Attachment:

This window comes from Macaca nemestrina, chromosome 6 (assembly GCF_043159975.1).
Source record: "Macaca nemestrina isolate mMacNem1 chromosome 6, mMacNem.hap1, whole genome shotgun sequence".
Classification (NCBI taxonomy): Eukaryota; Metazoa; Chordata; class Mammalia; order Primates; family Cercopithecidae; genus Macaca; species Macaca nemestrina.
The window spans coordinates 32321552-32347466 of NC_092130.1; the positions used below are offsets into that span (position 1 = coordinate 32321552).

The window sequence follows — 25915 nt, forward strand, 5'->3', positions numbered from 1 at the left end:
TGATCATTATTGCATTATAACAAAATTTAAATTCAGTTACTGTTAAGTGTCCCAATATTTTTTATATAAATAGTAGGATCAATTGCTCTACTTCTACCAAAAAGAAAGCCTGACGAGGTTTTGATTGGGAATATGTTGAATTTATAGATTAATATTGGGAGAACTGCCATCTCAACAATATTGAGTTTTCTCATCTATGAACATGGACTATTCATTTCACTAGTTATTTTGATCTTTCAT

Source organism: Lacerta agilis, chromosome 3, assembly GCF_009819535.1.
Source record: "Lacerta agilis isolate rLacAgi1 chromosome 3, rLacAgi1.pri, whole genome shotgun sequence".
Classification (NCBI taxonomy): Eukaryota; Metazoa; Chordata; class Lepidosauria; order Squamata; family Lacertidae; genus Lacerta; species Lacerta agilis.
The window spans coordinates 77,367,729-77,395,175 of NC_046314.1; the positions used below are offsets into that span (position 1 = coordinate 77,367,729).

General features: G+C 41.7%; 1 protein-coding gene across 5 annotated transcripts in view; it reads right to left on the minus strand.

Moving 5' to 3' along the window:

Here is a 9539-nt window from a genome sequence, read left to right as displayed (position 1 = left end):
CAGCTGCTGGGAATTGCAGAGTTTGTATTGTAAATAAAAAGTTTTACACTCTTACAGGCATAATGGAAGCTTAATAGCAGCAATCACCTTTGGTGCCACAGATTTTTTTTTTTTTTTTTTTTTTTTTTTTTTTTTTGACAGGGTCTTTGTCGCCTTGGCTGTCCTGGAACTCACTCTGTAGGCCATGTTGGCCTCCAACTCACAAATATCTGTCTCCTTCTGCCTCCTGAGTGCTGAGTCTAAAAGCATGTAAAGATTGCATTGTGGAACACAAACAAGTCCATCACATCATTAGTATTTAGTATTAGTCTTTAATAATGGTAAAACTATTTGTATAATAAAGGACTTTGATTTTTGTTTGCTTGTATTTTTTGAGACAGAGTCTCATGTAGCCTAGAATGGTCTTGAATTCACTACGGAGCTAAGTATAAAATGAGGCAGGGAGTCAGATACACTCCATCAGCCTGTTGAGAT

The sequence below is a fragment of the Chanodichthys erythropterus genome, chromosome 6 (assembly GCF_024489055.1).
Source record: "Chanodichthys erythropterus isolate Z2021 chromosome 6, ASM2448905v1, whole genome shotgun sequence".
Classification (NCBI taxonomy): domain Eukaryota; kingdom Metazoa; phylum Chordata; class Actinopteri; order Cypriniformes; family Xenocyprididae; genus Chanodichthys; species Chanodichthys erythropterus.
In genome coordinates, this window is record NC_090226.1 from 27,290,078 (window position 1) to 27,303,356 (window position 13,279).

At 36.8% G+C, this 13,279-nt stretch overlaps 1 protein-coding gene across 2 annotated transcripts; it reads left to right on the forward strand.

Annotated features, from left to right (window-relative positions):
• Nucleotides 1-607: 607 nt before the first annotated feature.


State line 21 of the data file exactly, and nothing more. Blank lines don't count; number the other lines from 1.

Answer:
• Nucleotides 1-607: 607 nt before the first annotated feature.